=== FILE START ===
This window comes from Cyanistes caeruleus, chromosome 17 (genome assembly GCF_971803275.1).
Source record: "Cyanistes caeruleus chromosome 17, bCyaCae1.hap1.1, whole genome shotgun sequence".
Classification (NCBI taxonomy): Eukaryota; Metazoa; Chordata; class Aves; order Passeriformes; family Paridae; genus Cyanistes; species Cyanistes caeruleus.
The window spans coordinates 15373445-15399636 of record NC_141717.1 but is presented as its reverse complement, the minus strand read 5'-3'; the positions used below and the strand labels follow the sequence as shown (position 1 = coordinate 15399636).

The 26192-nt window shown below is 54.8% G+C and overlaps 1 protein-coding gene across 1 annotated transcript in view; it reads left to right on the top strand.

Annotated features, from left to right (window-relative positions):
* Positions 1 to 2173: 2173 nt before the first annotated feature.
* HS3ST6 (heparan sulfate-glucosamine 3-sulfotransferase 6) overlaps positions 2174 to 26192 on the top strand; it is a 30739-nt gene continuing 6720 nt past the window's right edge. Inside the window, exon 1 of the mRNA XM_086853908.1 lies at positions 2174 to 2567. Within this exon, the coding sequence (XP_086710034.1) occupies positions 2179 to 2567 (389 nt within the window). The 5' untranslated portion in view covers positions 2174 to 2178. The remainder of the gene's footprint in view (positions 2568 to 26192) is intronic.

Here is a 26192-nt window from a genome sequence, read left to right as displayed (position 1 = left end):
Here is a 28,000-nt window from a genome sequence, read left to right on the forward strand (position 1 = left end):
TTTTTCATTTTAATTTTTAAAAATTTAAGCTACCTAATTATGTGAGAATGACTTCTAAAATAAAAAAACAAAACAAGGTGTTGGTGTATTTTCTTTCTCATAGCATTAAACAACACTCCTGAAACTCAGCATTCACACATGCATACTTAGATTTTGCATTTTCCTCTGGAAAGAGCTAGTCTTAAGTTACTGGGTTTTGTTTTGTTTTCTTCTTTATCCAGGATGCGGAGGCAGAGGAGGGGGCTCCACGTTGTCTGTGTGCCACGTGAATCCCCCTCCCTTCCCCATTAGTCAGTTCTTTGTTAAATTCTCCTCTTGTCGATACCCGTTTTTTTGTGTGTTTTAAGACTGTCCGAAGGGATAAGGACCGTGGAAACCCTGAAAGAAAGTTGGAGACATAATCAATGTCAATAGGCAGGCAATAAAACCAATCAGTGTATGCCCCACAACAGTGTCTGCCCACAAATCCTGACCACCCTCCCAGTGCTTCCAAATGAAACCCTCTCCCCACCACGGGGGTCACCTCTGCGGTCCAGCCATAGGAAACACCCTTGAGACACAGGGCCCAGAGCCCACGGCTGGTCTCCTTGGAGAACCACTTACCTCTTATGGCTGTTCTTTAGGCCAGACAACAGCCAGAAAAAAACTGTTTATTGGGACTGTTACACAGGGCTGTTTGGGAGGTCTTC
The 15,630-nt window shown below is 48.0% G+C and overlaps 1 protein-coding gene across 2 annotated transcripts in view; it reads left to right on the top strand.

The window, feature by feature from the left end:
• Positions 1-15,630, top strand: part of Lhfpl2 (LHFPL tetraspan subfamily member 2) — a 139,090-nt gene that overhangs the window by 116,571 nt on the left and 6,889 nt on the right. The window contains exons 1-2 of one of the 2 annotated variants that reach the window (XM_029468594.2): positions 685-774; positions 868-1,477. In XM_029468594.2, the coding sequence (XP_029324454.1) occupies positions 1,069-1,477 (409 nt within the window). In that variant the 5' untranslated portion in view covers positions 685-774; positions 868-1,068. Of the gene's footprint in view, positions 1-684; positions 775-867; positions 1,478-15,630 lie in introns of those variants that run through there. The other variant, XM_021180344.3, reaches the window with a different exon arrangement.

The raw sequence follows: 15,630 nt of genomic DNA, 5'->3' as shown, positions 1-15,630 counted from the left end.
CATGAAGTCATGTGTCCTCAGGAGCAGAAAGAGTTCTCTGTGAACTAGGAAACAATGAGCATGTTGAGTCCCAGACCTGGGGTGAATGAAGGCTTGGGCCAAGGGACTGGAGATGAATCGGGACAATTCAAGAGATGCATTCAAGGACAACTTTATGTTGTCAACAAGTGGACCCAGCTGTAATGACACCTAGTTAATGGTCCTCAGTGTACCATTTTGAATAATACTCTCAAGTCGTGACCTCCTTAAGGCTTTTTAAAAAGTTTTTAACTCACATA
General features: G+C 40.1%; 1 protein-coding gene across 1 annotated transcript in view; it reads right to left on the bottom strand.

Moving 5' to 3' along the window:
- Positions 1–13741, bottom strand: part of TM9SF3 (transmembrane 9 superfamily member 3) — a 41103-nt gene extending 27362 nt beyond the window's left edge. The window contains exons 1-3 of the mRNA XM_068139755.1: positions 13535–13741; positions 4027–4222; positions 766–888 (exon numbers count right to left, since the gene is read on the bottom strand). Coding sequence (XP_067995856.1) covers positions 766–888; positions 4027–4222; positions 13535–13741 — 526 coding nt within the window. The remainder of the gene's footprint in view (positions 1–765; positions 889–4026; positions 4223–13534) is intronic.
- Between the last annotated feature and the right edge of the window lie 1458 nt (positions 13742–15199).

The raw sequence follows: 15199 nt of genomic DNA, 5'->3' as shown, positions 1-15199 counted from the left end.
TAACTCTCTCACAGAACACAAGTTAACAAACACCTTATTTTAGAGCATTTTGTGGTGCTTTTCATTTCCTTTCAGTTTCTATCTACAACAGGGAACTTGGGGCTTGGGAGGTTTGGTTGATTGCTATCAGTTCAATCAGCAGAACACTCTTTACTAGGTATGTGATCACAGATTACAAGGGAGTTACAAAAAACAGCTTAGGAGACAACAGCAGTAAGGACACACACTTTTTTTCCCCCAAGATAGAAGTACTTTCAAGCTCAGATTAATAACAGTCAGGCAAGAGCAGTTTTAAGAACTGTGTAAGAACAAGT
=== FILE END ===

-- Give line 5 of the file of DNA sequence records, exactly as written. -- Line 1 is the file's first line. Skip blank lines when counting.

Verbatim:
The 26192-nt window shown below is 54.8% G+C and overlaps 1 protein-coding gene across 1 annotated transcript in view; it reads left to right on the top strand.